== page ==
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Cambodia: Criminalizing Denial of Atrocities

(June 12, 2013) On June 7, 2013, the National Assembly of Cambodia adopted legislation criminalizing the denial of the Khmer Rouge regime’s atrocities. Violation of the new law could result in a sentence of up to two years in prison. In addition, in theory the new law could make it impossible for former Khmer Rouge members to serve in high office. (Faine Greenwood, Cambodia Passes Law Banning Genocide Denial, GLOBAL POST (June 7, 2013).)

The vote was unanimous among those legislators that were present, but minority representatives, from the opposition Cambodia National Rescue Party (CNRP), had been excluded from the legislature. (G. Redd, Cambodia Criminalizes Denial of Khmer Rouge Atrocities, PAPER CHASE NEWSBURST (June 7, 2013).) The expulsion of the members resulted when a committee controlled by the Cambodian People’s Party (CPP), the ruling group, stated that the opposition assembly members had to depart because they had left their prior political parties to join a new, combined party in advance of the July 2013 general elections. (Cambodian Legislators Pass Bill Making Denial of Khmer Rouge Atrocities a Crime, THE WASHINGTON POST (June 7, 2013).)

Speaking about the legislation, Prime Minister Hun Sen, leader of the CPP, said that he wants to be able to punish anyone who denies that during the 1970s the regime then in power committed atrocities that are reported to have resulted in 1.7 million deaths. (Redd, supra.) The bill has been criticized by the nongovernmental organization Human Rights Watch as a political mechanism, designed to make it seem that the CNRP is sympathetic to the Khmer Rouge in general. Hun Sen’s additional remark, for example, that some of the views of CNRP on the banking system are similar to those of the Khmer Rouge, is interpreted by some observers as having such a political motivation. (Id.)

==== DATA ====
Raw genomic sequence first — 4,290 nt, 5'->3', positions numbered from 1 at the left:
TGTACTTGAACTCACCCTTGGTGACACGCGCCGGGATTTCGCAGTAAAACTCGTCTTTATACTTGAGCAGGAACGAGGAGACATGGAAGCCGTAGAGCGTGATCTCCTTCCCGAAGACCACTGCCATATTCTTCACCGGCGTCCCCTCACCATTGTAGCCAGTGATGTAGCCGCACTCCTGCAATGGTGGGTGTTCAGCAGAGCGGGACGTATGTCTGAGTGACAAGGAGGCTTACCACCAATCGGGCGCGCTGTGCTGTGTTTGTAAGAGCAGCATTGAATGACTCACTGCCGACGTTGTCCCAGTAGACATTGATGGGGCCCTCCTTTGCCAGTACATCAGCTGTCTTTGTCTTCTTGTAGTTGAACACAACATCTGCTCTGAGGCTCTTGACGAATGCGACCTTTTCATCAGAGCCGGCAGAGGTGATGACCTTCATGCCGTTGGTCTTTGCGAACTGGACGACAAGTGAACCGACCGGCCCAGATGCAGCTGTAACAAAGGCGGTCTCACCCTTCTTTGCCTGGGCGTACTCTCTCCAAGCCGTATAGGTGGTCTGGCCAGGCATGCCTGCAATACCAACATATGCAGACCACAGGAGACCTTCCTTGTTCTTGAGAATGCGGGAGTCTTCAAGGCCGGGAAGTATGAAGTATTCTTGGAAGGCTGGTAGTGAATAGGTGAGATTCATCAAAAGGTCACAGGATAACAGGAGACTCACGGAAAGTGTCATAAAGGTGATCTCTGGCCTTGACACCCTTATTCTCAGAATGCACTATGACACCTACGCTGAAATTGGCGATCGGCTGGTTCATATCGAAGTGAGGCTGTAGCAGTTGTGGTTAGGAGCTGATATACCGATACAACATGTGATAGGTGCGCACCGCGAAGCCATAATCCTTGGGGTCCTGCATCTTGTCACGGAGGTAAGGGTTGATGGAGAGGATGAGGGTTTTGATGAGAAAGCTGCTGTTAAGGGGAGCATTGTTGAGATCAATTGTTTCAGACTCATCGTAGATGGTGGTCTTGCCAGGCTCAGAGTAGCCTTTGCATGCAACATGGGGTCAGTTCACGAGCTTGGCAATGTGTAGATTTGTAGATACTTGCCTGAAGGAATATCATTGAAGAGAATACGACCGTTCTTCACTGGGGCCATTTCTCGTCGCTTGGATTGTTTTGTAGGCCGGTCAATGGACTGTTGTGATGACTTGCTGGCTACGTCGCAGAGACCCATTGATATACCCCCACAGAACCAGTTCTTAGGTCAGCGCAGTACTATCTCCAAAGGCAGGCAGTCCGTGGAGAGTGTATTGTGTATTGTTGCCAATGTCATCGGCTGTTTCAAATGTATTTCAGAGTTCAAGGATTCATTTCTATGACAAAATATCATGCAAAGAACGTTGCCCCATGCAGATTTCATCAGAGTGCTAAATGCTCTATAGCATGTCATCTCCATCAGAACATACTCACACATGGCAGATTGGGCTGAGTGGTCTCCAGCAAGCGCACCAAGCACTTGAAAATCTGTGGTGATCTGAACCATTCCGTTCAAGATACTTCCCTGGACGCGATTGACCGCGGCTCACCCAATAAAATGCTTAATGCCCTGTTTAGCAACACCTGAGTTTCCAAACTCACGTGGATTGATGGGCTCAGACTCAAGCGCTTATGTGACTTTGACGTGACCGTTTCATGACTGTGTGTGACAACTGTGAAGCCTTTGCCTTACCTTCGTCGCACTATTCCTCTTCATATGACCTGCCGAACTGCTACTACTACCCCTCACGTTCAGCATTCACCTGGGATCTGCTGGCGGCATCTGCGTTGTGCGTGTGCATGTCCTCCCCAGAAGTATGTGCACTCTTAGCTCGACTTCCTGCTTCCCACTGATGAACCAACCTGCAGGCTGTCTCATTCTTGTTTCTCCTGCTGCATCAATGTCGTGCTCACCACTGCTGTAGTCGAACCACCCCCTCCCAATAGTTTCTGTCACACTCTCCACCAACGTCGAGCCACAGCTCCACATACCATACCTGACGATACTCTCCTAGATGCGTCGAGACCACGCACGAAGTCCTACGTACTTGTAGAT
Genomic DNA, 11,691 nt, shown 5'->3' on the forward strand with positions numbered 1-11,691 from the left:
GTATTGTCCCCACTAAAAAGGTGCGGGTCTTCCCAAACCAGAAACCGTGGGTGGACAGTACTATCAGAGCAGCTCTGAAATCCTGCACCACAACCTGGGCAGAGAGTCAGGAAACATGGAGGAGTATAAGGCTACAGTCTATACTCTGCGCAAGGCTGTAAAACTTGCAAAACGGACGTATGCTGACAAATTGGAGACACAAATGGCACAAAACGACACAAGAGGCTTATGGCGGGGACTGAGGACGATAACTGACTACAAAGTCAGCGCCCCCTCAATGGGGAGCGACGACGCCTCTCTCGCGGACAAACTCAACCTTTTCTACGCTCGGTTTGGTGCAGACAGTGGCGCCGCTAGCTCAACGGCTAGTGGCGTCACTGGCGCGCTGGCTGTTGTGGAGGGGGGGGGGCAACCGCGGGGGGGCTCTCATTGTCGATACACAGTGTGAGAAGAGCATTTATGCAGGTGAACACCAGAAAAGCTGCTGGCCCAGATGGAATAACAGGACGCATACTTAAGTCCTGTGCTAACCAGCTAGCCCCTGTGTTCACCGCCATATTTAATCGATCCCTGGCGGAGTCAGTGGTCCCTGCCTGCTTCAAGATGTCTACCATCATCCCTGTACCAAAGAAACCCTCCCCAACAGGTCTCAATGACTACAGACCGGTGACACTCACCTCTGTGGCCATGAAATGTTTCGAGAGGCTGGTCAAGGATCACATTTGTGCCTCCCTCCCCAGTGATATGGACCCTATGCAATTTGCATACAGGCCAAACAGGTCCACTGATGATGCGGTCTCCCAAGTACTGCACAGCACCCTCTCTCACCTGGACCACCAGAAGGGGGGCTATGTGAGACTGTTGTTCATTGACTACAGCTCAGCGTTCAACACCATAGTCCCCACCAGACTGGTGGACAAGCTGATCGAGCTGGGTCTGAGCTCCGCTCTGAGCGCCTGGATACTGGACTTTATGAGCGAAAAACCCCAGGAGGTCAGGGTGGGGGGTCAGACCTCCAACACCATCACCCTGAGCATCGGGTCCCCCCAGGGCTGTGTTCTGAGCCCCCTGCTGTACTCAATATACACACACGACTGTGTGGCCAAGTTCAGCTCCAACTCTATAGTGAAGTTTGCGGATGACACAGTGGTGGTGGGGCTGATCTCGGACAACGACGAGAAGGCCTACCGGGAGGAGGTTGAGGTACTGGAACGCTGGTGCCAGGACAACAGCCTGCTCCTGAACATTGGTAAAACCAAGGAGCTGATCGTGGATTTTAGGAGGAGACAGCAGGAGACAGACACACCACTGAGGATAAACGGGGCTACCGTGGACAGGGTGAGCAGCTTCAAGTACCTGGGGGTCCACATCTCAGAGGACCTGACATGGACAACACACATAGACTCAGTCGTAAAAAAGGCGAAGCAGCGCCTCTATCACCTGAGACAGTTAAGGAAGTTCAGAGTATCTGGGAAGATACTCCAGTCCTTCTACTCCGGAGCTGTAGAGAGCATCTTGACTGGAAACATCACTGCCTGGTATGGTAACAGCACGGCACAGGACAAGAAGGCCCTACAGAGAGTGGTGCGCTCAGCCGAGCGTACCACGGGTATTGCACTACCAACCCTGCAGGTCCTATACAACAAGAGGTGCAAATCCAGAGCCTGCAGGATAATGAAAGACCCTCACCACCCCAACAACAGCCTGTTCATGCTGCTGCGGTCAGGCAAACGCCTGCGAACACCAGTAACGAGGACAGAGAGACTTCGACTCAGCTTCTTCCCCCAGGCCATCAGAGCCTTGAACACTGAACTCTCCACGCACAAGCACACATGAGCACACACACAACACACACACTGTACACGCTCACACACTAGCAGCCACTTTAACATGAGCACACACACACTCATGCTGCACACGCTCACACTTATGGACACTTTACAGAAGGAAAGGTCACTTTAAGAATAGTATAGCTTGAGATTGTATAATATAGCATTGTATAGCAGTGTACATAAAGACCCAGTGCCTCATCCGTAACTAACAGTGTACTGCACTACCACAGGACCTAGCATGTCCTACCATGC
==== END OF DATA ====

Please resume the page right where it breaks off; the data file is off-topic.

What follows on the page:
The legislation did follow a controversial statement by an opposition leader. Ken Sokha, the leader of the CNRP, claimed on May 20 that the museum about the Khmer Rouge genocide, in the former Tuol Sleng prison of Phnom Penh, has a “staged” exhibit. He later explained that his statement was taken out of context and that he did not doubt “the torture and cruelty that the Khmer Rouge inflicted on Khmer people.” (Abby Seiff, The Denial Law Dilemma, THE PHNOM PENH POST (June 7, 2013).)

While a number of other nations have laws criminalizing denial of past crimes against humanity and other atrocities, in most cases there is a reference in the nation’s constitution prohibiting such denial. Panhavuth Long, a program officer of the Cambodian Justice Initiative, speaking before the bill passed, said that is not the case in Cambodia. “According to the constitution, every law has to be in line with the constitution. … That kind of proposed law [punishing denial] violates the principle of freedom of expression.” (Id.) The Cambodian Justice Initiative is described as “working with Cambodians to ensure that the trials of the surviving former leaders of the genocidal Khmer Rouge regime are independent, legitimate, and fair, and perceived as such, in order to bring justice to the victims of the Khmer Rouge mass atrocities.” (Cambodia Justice Initiative, Bridges Across Borders Cambodia website (last visited June 10, 2013).)